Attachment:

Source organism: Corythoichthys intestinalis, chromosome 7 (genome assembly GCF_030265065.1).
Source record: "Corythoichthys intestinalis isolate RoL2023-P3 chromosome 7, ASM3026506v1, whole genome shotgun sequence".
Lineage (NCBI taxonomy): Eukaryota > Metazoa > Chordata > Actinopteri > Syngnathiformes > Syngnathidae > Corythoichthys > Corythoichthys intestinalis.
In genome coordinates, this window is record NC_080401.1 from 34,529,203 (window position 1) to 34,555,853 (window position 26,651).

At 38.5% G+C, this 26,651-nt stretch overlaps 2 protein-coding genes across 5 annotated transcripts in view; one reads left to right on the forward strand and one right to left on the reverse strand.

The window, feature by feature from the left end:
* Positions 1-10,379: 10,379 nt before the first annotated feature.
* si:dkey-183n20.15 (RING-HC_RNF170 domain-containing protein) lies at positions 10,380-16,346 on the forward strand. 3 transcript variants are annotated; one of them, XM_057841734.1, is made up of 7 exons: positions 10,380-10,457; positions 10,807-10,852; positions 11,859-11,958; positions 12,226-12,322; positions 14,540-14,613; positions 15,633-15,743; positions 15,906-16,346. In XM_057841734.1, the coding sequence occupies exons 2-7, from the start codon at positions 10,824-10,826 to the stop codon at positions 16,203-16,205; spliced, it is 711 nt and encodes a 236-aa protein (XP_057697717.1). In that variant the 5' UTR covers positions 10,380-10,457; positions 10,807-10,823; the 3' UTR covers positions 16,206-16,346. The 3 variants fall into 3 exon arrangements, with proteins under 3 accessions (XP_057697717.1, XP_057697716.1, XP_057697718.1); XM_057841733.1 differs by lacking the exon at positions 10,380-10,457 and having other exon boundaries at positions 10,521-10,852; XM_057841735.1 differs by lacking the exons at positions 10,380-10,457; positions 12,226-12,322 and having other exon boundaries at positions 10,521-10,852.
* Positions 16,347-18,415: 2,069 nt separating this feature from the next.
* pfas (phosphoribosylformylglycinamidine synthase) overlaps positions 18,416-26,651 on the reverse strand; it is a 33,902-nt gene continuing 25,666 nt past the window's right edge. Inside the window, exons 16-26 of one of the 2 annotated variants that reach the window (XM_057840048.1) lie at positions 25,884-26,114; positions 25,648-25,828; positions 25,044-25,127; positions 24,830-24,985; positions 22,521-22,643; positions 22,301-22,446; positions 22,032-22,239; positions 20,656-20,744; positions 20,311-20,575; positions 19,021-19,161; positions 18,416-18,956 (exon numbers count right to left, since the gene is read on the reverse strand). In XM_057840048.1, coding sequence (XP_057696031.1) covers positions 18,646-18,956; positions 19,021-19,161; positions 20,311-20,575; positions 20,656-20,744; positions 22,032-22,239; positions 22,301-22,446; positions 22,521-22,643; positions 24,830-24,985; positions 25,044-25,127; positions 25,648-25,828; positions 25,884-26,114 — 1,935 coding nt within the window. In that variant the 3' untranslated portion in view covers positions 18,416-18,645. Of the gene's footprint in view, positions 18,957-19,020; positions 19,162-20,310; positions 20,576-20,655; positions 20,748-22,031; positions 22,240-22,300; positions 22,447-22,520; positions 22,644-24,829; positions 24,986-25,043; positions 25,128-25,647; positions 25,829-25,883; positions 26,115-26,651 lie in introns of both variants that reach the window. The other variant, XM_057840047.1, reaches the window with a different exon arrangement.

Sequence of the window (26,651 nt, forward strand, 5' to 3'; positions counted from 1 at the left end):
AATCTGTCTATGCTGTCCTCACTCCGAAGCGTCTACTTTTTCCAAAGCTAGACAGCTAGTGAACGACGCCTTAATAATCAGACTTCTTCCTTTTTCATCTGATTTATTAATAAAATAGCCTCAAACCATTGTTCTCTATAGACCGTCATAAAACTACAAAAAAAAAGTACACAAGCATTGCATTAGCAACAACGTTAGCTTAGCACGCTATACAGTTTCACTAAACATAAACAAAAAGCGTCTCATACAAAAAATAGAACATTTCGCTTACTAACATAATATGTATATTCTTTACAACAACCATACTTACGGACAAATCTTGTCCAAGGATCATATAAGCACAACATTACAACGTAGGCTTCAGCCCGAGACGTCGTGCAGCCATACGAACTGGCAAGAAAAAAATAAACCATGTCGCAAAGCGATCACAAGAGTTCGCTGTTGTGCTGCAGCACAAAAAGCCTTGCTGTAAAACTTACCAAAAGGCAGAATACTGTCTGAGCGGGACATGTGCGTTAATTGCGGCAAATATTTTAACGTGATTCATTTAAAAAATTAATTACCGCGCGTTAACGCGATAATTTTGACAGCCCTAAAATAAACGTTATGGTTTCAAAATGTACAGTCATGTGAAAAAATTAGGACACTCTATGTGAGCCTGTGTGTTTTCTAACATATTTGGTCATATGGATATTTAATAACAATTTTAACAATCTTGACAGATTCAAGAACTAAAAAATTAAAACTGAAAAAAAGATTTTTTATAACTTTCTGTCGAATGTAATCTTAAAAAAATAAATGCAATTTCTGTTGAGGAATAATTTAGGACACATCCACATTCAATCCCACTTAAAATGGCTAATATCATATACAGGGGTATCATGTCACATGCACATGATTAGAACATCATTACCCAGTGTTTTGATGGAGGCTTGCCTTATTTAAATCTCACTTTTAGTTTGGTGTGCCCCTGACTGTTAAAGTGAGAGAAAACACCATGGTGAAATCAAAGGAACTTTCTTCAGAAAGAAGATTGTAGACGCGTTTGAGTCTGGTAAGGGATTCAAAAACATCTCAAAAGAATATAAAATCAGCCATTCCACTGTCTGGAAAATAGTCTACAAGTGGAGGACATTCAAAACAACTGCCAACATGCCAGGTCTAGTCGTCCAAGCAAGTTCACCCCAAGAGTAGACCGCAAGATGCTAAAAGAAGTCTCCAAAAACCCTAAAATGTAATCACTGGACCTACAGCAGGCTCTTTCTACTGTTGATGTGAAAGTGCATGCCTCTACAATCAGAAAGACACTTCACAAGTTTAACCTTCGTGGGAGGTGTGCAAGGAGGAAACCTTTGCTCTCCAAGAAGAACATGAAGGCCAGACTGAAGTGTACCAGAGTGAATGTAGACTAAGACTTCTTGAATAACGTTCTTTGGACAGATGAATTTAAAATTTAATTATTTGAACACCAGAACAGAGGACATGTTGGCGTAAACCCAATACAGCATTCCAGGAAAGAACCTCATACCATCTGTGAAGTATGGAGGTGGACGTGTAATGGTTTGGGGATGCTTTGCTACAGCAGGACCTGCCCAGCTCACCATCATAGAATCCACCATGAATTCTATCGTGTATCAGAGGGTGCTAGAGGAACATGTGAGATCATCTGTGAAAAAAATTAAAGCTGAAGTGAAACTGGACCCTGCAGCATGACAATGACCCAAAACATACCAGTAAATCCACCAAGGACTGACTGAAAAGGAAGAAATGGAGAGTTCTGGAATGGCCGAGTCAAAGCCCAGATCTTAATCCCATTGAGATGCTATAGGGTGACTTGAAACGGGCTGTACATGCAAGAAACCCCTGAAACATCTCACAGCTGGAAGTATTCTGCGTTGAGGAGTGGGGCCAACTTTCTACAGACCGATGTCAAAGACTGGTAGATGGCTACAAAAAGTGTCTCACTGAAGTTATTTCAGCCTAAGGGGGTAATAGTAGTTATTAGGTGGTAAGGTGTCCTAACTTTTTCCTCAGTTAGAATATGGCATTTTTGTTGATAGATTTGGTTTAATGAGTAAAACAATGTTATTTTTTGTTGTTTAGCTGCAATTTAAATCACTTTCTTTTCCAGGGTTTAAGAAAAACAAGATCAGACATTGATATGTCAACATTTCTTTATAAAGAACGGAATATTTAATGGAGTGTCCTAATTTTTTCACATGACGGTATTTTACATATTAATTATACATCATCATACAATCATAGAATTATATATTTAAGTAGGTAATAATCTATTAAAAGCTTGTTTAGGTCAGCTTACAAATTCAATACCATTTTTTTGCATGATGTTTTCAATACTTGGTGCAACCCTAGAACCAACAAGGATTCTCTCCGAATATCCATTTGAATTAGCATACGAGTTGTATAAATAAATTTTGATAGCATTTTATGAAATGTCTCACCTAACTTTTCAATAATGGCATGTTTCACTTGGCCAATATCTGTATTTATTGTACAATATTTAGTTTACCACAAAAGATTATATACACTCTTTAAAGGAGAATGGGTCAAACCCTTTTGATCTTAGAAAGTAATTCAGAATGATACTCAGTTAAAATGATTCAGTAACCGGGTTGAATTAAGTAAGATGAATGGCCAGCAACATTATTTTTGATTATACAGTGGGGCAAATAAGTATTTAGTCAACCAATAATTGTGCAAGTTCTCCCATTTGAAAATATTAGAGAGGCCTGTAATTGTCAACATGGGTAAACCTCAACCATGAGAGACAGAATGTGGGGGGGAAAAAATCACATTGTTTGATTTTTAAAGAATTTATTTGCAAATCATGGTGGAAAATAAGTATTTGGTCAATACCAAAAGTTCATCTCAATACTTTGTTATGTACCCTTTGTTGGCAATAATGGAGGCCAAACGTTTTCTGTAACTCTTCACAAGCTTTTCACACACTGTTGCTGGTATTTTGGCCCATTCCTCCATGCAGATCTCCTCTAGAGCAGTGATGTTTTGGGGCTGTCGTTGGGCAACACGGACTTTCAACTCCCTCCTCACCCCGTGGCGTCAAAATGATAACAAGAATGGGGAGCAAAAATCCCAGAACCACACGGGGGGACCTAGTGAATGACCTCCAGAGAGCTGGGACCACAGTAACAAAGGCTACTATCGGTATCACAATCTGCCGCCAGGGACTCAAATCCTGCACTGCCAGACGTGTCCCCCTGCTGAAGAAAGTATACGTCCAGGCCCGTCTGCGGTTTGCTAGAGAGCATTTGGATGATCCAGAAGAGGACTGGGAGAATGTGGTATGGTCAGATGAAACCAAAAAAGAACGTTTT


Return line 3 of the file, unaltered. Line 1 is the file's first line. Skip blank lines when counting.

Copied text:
Lineage (NCBI taxonomy): Eukaryota > Metazoa > Chordata > Actinopteri > Syngnathiformes > Syngnathidae > Corythoichthys > Corythoichthys intestinalis.